Tire balancing?

How do I balance my wheels? I just put a new chain and sprockets on my 1981 KL 250 and noticed with the rear wheel in the air and no chain on the bike the rear tire kept turning and stopping with the valve stem down, very time I would spin the wheel it would do this always stopping in the same position leading me to believe it was heavier on the side of the rim/tire.

Tire balancing is not an issue for off road use. It would be nice, but all the extra weight needed to counter act the rim lock etc. is a little excessive.

Some guys have done it in the past, but generally, no one does. We aren't riding at high enough speeds that it is necessary.\

Doing a static balance on the bike would work ok. Other than haveing the chain off, make sure the brake pads are'nt touching rotor/drum, and just add weight to the oposite side of where it stops until it does'nt stop in the same place every time.

Even at 50mph a unbalanced wheel is noticable on pavement. I say it could'nt hurt for dirt use, but if you're hitting rocks, ruts, and generally anything hard at speed I don't think it would stay balanced long. If you ride a good deal of pavement, balancing will help the tires last longer.

I keep telling myself I'm gonna balance the next set of tires, but I have'nt yet after forgotten number of sets.:worthy:

I put a few lead fishing sinkers on the light side to improve the static balance of my MX wheels. (I cut a slot in them and crimp them on the spoke, just above the nipple)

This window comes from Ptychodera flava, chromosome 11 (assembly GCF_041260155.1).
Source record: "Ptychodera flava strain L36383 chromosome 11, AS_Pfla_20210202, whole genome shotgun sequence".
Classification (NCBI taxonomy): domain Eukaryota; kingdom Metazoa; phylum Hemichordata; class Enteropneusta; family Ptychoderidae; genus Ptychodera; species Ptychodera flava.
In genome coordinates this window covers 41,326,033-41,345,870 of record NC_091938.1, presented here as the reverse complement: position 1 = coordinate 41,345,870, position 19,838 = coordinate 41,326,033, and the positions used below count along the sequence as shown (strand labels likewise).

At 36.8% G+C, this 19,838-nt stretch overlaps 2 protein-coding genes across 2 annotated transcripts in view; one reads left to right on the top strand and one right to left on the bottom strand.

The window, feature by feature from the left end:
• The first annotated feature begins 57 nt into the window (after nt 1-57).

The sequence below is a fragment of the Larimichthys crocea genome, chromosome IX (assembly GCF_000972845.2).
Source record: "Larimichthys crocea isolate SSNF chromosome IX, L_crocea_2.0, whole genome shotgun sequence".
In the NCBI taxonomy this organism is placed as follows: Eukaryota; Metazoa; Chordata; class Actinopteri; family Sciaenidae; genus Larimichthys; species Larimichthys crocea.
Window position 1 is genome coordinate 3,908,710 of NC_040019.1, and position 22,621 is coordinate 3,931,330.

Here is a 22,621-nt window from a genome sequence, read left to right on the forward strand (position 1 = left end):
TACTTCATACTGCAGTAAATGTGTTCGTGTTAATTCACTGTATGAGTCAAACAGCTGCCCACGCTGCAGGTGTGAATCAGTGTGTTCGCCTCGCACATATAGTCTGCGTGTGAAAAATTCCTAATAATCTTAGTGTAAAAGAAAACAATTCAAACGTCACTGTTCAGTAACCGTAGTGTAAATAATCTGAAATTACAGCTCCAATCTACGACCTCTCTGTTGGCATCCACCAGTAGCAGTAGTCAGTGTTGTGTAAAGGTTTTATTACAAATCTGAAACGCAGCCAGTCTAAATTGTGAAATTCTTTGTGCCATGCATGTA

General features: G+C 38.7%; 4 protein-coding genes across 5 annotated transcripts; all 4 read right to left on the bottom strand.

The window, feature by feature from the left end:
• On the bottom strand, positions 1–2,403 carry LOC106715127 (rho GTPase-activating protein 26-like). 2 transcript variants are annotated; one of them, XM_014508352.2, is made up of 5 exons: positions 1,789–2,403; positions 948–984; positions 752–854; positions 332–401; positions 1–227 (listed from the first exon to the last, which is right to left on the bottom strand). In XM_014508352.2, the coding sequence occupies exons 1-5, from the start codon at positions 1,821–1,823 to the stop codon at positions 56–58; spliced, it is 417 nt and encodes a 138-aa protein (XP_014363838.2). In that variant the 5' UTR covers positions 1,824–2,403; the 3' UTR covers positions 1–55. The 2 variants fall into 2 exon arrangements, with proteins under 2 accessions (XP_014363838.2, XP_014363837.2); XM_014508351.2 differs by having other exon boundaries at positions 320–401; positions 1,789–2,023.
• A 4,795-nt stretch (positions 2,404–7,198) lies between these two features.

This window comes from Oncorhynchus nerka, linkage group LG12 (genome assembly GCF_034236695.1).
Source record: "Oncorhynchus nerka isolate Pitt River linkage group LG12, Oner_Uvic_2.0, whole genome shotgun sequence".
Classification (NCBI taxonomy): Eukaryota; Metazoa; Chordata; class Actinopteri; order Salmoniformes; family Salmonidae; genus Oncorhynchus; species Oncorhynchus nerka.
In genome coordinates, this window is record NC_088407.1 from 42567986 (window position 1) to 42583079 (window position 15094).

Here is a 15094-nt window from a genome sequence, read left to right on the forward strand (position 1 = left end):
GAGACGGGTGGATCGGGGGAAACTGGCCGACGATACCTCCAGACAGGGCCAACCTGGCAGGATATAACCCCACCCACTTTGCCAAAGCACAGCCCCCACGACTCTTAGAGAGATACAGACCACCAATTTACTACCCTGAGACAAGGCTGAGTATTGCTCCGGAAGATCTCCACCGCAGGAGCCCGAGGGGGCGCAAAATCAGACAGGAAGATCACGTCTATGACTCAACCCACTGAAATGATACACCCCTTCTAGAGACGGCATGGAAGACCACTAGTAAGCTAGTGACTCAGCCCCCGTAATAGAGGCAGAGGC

I've had my tires professionally balanced and the damn weights came off!

If you're only riding in the dirt, you're not going to notice.

However, I've had this bike up to 80+ mph on pavement, you'll notice then.

Doing a static balance on the bike would work ok. Other than haveing the chain off, make sure the brake pads are'nt touching rotor/drum, and just add weight to the oposite side of where it stops until it does'nt stop in the same place every time.

Even at 50mph a unbalanced wheel is noticable on pavement. I say it could'nt hurt for dirt use, but if you're hitting rocks, ruts, and generally anything hard at speed I don't think it would stay balanced long. If you ride a good deal of pavement, balancing will help the tires last longer.

I keep telling myself I'm gonna balance the next set of tires, but I have'nt yet after forgotten number of sets.:worthy:

Yes static balance does work and they make spoke weights but you can also do it with some solder wrapped around the spoke nipple. Go ahead and try it it will make a difference.

My prior auto mechanic still used a static wheel balancer (bubble level on a pivot) for auto tires.

If it works well enough for a 50lb car wheel, it should work well enough for a 15lb motorcycle tire.

Yes static balance does work and they make spoke weights but you can also do it with some solder wrapped around the spoke nipple. Go ahead and try it it will make a difference.

Used this metheod at the bike shop many times and with a little trial and error it works great. :worthy::lol:

I just tried "Dyna Beads" on my commuter 900 front tire. It would wobble at some speeds and the Dyna Beads fixed the issue. $3 to do one tire. They have been discussed for a while on the diesel fourms. They have a big following.

"...Dynamic Balancing Solution, a high-density ceramic bead that, when easily installed, continuously balances your tires as you drive. The amount of material will distribute itself in weight and position dependent on the balance requirements of the individual tire. The result is a smooth, vibration-free ride, derived from our balancing media that is always repositioning itself as the tire wears...."

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